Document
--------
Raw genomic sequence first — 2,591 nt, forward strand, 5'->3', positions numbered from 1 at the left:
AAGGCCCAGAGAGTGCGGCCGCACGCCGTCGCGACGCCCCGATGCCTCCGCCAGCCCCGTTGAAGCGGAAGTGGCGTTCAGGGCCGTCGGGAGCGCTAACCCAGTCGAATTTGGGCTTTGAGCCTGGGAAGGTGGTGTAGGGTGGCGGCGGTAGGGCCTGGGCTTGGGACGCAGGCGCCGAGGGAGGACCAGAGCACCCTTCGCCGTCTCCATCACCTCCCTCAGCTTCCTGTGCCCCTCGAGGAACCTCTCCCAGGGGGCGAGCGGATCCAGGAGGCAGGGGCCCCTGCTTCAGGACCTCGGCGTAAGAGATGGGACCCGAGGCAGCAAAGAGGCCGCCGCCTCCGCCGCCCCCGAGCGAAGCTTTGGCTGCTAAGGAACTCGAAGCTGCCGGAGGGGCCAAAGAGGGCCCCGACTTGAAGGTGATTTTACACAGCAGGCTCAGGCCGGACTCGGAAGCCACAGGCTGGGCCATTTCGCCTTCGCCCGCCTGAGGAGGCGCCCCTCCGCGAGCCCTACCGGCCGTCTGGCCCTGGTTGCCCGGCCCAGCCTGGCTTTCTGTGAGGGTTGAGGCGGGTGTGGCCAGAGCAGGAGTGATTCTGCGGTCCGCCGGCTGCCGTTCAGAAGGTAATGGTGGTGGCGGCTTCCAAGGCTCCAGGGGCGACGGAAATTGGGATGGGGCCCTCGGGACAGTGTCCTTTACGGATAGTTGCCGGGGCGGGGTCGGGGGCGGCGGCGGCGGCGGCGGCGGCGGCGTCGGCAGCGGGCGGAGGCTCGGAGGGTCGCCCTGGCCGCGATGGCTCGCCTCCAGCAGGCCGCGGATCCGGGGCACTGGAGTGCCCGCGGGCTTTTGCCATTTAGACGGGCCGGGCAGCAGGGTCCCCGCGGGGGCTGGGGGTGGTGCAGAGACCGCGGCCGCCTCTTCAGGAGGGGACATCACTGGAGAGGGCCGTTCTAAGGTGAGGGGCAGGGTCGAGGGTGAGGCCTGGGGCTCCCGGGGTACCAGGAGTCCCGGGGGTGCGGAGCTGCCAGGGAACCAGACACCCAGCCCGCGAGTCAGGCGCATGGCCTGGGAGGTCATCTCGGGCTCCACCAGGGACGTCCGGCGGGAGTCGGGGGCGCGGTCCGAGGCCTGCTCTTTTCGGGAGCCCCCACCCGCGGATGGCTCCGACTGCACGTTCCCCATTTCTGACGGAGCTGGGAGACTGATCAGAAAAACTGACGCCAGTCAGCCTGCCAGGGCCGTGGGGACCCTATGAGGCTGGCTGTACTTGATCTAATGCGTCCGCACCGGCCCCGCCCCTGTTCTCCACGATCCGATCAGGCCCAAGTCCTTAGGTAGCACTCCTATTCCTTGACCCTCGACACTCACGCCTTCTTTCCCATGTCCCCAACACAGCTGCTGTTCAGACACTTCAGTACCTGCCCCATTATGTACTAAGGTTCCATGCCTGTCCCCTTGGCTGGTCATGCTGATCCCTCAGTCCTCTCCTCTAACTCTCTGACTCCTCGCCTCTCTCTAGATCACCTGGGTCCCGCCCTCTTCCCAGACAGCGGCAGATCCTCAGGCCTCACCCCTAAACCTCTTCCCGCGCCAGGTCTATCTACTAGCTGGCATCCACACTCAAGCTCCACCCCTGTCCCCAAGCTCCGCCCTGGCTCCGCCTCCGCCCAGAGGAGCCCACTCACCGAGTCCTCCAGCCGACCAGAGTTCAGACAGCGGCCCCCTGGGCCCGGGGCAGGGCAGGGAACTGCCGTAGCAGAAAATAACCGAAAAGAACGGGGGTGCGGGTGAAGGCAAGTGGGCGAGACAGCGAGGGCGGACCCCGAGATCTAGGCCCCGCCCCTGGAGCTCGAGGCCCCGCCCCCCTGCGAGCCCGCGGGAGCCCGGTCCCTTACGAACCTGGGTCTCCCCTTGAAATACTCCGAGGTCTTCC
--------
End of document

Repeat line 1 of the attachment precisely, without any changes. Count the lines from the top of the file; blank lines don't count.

Raw genomic sequence first — 2,591 nt, forward strand, 5'->3', positions numbered from 1 at the left: